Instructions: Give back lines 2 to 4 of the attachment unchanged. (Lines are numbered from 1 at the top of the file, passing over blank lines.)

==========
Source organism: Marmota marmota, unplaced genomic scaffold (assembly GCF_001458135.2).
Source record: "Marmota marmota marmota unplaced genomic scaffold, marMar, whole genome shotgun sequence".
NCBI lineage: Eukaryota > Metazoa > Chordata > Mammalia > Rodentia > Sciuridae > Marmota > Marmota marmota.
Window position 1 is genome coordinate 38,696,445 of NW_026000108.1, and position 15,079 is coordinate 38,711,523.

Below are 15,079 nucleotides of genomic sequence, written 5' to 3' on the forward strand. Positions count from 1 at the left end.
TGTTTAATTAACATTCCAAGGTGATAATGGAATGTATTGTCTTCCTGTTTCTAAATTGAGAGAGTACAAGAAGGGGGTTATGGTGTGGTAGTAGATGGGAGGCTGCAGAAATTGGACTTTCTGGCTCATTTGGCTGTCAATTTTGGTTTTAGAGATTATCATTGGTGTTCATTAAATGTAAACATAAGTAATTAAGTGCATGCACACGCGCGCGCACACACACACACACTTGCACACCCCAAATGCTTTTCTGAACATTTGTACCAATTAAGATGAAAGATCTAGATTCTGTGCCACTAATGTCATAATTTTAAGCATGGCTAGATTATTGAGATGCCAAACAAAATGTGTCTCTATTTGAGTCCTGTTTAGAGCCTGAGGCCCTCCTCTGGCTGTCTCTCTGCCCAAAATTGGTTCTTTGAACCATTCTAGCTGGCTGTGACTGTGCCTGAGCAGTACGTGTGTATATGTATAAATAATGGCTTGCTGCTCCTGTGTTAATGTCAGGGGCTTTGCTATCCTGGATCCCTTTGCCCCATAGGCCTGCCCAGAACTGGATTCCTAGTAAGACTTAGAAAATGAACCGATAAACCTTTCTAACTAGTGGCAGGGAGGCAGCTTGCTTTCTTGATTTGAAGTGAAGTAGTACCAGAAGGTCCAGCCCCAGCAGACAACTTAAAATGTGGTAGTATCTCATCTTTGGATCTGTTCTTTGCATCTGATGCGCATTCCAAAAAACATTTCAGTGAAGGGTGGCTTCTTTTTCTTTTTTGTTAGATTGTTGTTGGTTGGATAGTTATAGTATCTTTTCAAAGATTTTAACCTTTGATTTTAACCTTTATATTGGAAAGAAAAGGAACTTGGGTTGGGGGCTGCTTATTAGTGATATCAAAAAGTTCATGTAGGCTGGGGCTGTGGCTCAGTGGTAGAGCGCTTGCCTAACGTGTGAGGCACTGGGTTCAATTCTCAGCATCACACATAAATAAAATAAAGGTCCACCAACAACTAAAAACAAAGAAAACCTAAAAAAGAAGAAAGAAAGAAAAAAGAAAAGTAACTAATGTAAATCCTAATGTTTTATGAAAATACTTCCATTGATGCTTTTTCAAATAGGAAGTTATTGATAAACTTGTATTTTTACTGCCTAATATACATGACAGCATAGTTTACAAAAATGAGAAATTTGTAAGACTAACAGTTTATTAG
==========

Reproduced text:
Source record: "Marmota marmota marmota unplaced genomic scaffold, marMar, whole genome shotgun sequence".
NCBI lineage: Eukaryota > Metazoa > Chordata > Mammalia > Rodentia > Sciuridae > Marmota > Marmota marmota.
Window position 1 is genome coordinate 38,696,445 of NW_026000108.1, and position 15,079 is coordinate 38,711,523.